11. Title: Why Does the Arab Spring Keep Coming Back?
      Author (speaker): Elena Ianchovichina (World Bank)
      Co-authors: Shantayanan Devarajan (School of Foreign Service, Georgetown University)
    12. Title: Measuring Social Unrest Using Media Reports
      Author (speaker): Philip Barrett (International Monetary Fund)
      Co-authors: Maximiliano Appendino (International Monetary Fund), Kate Nguyen (International Monetary Fund) and Jorge de Leon Miranda (Inter-American Development Bank)
  • Tim Besley

    Tim Besley

    London School of Economics and Political Science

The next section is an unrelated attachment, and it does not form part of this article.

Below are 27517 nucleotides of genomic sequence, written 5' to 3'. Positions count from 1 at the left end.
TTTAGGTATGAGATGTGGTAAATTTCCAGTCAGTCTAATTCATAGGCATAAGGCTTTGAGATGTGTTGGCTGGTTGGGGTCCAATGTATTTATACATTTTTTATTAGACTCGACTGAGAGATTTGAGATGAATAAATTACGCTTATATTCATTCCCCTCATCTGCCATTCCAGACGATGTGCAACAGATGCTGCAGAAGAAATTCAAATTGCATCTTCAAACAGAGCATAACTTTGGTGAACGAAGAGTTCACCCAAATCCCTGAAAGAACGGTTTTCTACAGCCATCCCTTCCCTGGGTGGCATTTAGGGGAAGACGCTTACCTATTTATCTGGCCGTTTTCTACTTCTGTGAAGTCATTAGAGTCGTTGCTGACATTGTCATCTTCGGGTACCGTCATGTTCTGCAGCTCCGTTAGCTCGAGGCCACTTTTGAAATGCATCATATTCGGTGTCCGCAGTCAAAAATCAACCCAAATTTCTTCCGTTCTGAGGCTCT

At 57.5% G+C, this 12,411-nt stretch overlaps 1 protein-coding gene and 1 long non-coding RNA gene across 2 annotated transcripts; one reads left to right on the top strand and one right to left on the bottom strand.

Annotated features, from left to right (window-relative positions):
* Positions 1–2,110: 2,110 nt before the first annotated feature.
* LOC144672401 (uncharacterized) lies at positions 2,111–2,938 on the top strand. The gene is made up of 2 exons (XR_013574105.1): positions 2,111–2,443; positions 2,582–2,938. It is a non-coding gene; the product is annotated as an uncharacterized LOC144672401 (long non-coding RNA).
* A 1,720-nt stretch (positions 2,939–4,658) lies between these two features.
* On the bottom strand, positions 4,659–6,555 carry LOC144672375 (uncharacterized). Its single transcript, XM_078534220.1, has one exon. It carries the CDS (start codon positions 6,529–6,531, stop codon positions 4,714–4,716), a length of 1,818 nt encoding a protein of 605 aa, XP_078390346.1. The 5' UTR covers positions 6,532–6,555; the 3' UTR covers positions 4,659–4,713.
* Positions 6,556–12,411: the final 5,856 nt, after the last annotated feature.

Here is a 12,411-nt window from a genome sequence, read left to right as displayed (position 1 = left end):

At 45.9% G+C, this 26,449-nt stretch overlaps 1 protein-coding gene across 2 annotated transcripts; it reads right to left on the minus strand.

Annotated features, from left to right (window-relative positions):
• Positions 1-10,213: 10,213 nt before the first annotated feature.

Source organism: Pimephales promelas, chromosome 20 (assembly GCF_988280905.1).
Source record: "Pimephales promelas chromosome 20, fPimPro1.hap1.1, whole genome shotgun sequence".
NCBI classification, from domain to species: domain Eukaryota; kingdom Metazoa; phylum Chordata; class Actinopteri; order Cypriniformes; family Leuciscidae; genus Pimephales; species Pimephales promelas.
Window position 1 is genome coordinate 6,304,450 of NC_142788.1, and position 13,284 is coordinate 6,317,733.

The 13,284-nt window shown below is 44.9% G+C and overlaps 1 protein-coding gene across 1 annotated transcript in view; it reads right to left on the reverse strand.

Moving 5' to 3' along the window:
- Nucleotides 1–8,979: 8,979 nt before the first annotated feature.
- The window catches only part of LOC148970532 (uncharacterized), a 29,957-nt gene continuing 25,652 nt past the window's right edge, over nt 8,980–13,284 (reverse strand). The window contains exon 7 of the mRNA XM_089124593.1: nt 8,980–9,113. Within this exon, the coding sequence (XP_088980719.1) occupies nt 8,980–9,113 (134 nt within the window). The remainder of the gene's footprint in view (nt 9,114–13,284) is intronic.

Tim Besley is School Professor of Economics and Political Science and W. Arthur Lewis Professor of Development Economics at the London School of Economics and Political Science (LSE). He has served as an external member of the Bank of England Monetary Policy Committee and in 2015 he became a founding member of the UK’s National Infrastructure Commission. Professor Besley was educated at Aylesbury Grammar School and Oxford University where he became a prize fellow of All Souls College. He taught subsequently at Princeton before being appointed Professor in the economics department at the LSE in 1995. He is a Fellow of the Econometric Society, the British Academy, and the European Economic Association. He is also a foreign honorary member of the American Economic Association and of the American Academy of Arts and Sciences. He is a past President of the International Economic Association, Econometric Society and European Economic Association as well as a past co-editor of the American Economic Review. In 2005, he won the Yrjö Jahnsson Award of the European Economics Association which is granted every other year to an economist aged under 45 who has made a significant contribution to economics in Europe. His research, which mostly has a policy focus, is in the areas of Development Economics, Public Economics and Political Economy. In 2018, he was knighted for services to economics and public policy.